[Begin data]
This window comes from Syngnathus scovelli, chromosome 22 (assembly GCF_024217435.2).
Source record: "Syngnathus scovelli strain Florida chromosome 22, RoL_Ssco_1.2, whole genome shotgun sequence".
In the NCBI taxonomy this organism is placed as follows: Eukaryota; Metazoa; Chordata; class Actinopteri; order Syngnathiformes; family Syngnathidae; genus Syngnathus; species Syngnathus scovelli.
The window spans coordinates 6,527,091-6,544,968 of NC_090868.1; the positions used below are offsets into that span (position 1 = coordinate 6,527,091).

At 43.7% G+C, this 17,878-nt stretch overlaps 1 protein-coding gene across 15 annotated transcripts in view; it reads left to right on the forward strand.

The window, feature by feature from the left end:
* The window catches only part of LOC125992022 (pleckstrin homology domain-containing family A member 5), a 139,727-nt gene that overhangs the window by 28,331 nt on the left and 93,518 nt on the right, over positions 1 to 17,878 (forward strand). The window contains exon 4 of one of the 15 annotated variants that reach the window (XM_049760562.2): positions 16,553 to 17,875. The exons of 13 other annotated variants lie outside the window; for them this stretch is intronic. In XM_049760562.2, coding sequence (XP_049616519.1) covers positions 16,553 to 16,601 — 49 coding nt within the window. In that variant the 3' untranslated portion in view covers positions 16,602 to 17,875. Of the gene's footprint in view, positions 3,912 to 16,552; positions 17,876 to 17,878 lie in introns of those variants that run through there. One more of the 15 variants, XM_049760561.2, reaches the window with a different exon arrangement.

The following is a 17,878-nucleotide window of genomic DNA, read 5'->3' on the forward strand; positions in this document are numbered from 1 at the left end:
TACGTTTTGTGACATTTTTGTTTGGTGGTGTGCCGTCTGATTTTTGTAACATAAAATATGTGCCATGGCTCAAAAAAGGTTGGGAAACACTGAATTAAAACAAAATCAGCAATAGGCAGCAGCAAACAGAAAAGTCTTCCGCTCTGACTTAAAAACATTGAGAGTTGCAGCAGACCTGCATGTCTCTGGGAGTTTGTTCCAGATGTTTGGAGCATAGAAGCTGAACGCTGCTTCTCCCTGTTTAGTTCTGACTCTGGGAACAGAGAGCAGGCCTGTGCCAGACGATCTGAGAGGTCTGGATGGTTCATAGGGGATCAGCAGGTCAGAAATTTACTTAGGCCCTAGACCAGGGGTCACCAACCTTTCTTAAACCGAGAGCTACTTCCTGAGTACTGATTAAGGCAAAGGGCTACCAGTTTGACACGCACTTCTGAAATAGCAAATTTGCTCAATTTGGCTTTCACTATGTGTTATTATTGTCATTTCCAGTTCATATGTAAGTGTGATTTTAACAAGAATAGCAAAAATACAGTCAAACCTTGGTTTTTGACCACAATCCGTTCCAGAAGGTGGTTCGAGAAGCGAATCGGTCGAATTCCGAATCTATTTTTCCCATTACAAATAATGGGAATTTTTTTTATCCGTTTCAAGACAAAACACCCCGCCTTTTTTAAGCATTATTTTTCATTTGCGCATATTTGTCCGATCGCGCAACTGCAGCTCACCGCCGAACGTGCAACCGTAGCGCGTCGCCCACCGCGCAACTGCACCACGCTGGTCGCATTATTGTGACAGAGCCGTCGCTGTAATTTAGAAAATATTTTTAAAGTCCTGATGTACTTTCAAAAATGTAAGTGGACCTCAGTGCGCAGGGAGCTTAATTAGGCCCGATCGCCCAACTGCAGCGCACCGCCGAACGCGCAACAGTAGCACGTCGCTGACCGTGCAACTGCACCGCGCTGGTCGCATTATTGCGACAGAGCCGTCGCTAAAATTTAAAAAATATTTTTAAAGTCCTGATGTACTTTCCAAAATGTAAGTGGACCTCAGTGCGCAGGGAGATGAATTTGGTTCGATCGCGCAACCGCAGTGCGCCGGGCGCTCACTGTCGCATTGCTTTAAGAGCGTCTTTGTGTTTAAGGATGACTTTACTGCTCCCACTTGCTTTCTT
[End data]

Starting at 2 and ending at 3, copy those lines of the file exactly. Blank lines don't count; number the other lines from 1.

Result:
Source record: "Syngnathus scovelli strain Florida chromosome 22, RoL_Ssco_1.2, whole genome shotgun sequence".
In the NCBI taxonomy this organism is placed as follows: Eukaryota; Metazoa; Chordata; class Actinopteri; order Syngnathiformes; family Syngnathidae; genus Syngnathus; species Syngnathus scovelli.